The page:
Polishing Will Take Patience

Jun 22, 2010 | Nature | 6 comments

Stones that have been through polishing process are photographed with candles in a dish.

 

Polishing takes patience

Those pretty stones that you find on the beach on your holidays are pretty only because they are wet. As soon as you take them home and they dry, they are dull, dull, dull.

So, all you need to do to restore them to their glory is polish them. But it will take 4 weeks to do it in a rotary tumbler.

I guess it’s exactly like everything we do that is worthwhile. It takes time which takes patience.

On this third day of spring, I finally retrieved my polished stones from the 4.5 week tumbling journey that they’ve been on.

Polishing - polishing will take patience

Like Jewels

How I did the polishing

1. Picked pretty stones on the beach
2. Took them home and washed them
3. Placed them in a rotary tumbler with coarse silicon carbide grit
4. Turned on machine & tumbled for a week
5. Opened tumbler, washed grit, replaced with next finer grade of grit and ran for another week
6. Repeated the previous step replacing the grit with still finer compound and ran for about one more week.
7. As above, replaced grit with polishing compound and ran for a week.

 

If you’ve done things right, at the end of approximately 4 weeks, you might just have some stones that look like the ones that popped out of my tumbler today. Or not. My earlier batches ended up none too bright, so I’ve had to swat up a bit more to figure out what went wrong.

 

Why am I doing this? I wish I could tell you. It all started with pretty stones on the beach, but, now, it would seem there’s no end in sight. I have kilos of stones to go, and just these little 3 pound tumblers on a 4 week. or more rotation schedule.

Next question: What am I going to do with them? Good question. I have been asked this before. Any ideas? Here’s Pinterest, always for good for crafty ideas.

6 Comments

  1. well Eve….
    you know they would be perfect made into a pebble mosaic at the start of the front door steps for the full width of the step treads – say 1.2 x 950mm or as a surround for the big “O” ornament where the front sight lines converge from the street approach with the front door see http://www.gardenersworld.com/how-to/projects/pebble-mosaic-path/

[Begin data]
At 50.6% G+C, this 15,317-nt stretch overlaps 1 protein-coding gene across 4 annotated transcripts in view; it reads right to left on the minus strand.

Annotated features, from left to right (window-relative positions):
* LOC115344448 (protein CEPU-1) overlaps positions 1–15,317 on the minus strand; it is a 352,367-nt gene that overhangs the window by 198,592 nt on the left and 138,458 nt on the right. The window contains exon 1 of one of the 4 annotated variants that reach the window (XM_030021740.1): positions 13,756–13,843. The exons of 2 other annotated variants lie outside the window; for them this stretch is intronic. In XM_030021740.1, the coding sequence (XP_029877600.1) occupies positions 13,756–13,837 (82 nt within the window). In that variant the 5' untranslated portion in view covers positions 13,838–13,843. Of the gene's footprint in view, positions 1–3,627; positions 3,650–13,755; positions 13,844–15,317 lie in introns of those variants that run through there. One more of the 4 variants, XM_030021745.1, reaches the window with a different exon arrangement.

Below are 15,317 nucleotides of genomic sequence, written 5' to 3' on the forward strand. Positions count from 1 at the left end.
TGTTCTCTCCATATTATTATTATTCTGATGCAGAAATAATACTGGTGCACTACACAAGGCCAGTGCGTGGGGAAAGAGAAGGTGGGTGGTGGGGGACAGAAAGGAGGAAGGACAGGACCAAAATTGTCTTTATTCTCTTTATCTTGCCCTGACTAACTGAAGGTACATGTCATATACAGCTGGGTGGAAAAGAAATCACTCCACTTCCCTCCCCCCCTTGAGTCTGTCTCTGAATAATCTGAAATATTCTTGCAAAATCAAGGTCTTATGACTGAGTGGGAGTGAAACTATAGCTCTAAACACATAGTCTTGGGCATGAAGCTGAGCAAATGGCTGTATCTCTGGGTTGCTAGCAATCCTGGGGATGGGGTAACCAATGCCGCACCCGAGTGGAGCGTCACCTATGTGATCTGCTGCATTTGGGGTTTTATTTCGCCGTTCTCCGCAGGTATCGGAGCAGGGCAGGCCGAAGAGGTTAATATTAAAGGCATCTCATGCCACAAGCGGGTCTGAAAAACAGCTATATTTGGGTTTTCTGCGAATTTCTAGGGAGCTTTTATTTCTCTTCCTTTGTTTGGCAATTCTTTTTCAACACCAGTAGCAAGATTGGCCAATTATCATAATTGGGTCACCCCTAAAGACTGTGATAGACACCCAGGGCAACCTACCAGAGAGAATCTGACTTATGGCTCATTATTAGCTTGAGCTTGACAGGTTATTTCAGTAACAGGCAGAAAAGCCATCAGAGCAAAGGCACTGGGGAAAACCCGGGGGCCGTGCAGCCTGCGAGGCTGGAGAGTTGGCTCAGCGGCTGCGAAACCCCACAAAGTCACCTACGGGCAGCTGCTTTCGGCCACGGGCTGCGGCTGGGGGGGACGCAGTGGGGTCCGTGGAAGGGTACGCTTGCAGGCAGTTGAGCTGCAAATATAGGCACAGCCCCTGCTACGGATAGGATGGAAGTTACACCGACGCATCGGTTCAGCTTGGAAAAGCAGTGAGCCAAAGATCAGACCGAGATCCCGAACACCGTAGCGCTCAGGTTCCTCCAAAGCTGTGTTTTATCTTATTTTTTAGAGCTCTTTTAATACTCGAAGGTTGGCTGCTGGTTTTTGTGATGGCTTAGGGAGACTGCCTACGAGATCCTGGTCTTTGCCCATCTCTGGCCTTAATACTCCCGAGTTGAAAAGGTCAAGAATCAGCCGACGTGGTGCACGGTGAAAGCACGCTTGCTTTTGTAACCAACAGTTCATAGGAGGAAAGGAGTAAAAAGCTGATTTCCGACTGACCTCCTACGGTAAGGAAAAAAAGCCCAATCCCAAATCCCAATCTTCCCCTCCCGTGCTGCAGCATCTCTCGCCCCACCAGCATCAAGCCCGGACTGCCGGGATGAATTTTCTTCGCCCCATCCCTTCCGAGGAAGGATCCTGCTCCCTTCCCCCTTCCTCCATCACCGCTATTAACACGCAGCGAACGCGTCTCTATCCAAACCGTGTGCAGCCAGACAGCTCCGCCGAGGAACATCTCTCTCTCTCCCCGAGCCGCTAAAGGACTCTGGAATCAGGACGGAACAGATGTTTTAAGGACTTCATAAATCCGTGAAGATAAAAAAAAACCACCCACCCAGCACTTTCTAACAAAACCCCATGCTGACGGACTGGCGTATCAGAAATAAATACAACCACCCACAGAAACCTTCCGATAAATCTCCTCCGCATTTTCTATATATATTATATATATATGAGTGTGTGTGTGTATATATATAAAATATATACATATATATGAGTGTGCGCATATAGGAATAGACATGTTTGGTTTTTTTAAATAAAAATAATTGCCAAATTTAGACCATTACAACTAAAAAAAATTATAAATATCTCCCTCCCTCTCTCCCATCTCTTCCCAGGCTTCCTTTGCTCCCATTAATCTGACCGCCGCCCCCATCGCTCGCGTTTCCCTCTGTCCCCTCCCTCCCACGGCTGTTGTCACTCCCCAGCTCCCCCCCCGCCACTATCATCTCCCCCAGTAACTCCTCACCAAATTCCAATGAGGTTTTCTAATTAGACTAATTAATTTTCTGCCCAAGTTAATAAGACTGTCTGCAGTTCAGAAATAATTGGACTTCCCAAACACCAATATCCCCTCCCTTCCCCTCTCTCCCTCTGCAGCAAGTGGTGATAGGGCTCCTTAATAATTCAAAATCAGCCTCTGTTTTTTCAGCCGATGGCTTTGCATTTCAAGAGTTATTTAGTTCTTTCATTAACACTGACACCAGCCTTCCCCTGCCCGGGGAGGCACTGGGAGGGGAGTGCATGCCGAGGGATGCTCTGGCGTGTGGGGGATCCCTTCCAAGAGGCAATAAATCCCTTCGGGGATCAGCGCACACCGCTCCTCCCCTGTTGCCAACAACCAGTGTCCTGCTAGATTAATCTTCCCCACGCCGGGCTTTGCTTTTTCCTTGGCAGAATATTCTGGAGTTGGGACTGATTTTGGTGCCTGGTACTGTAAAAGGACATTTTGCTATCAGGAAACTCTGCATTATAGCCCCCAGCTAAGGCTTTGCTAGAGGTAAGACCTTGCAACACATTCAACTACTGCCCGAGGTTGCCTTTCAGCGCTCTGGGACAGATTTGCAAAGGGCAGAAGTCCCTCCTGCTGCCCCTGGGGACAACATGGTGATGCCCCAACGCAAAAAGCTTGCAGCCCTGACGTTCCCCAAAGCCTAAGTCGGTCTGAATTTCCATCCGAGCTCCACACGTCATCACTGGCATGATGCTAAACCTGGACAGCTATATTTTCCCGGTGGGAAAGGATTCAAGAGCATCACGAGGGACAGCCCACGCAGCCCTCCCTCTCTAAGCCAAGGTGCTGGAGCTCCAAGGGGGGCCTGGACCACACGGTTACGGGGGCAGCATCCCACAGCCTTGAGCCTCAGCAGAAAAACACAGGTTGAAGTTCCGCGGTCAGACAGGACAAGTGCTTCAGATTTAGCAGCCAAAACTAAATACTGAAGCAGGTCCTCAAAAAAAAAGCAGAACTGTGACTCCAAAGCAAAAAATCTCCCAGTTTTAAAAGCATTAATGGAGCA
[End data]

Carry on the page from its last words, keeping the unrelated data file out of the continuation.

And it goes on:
Beats glueing them around wine bottles unless you find yourself hankering for that particular 70’s look that goes so well with macrame pot holders, tie die T-shirts and carpeted conversation pits … :0

    Reply
    • Yes, yes. That’s it! You’re inspiring. I love the look of the round mosaic disks. Would they get slippery in the rain? XO E.

      Reply
  2. They look great laid gently over the surface of bark chippings holding potted bromeliads – indoor pots as well as outdoor ones. I have different coloured stones in different pots indoors. They add a regal touch to beautiful bromeliads, and colour too, when they are not in flower.

    Reply
    • Great ideas, Kate. Some of my stones look like precious stones when polished. How are you? And how was your trip?

      Reply
  3. Way back in the seventies when my grandpa was polishing stones in a tumbler like you have done, he and my grandma used to glue little metal legs on the bottom and two googly eyes on top and make little rock bugs. I thought they were fabulous! I had a small collection of them on my bedside table. But then I wasn’t even 10 years old in the seventies. Some things best not revisited…..

    Reply
    • Oh, that’s a hoot, Jen. A while back, I ran into a stone collector on the beach who has a little home gallery at Manning Point. She collects stones that look like animals (?) and embellishes them so they look even more like creatures.
      No, I haven’t yet visited yet.
      XO Eve

      Reply

Submit a Comment

Your email address will not be published.

The Archives